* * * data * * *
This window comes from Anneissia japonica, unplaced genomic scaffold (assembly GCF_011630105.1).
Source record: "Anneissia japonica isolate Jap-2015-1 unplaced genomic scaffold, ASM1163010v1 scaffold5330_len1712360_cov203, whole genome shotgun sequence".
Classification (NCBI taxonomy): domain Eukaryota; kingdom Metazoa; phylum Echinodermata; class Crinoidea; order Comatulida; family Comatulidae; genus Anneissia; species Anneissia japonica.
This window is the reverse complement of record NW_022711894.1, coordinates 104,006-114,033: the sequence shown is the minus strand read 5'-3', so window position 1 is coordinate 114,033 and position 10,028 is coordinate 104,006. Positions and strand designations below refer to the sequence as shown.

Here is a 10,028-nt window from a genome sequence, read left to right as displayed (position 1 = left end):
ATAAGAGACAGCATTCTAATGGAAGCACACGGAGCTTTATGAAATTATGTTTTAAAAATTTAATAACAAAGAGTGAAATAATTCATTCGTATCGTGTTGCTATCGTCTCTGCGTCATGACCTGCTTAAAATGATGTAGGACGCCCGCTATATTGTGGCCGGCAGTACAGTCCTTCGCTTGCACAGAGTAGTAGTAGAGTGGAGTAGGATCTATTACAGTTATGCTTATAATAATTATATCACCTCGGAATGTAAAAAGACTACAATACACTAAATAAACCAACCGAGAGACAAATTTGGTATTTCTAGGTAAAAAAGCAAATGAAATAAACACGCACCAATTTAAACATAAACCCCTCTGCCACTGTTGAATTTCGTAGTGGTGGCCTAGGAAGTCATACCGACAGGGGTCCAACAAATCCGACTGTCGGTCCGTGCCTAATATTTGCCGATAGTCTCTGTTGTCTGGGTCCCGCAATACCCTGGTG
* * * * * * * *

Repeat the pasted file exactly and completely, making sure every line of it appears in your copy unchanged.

This window comes from Anneissia japonica, unplaced genomic scaffold (assembly GCF_011630105.1).
Source record: "Anneissia japonica isolate Jap-2015-1 unplaced genomic scaffold, ASM1163010v1 scaffold5330_len1712360_cov203, whole genome shotgun sequence".
Classification (NCBI taxonomy): domain Eukaryota; kingdom Metazoa; phylum Echinodermata; class Crinoidea; order Comatulida; family Comatulidae; genus Anneissia; species Anneissia japonica.
This window is the reverse complement of record NW_022711894.1, coordinates 104,006-114,033: the sequence shown is the minus strand read 5'-3', so window position 1 is coordinate 114,033 and position 10,028 is coordinate 104,006. Positions and strand designations below refer to the sequence as shown.

Here is a 10,028-nt window from a genome sequence, read left to right as displayed (position 1 = left end):
ATAAGAGACAGCATTCTAATGGAAGCACACGGAGCTTTATGAAATTATGTTTTAAAAATTTAATAACAAAGAGTGAAATAATTCATTCGTATCGTGTTGCTATCGTCTCTGCGTCATGACCTGCTTAAAATGATGTAGGACGCCCGCTATATTGTGGCCGGCAGTACAGTCCTTCGCTTGCACAGAGTAGTAGTAGAGTGGAGTAGGATCTATTACAGTTATGCTTATAATAATTATATCACCTCGGAATGTAAAAAGACTACAATACACTAAATAAACCAACCGAGAGACAAATTTGGTATTTCTAGGTAAAAAAGCAAATGAAATAAACACGCACCAATTTAAACATAAACCCCTCTGCCACTGTTGAATTTCGTAGTGGTGGCCTAGGAAGTCATACCGACAGGGGTCCAACAAATCCGACTGTCGGTCCGTGCCTAATATTTGCCGATAGTCTCTGTTGTCTGGGTCCCGCAATACCCTGGTG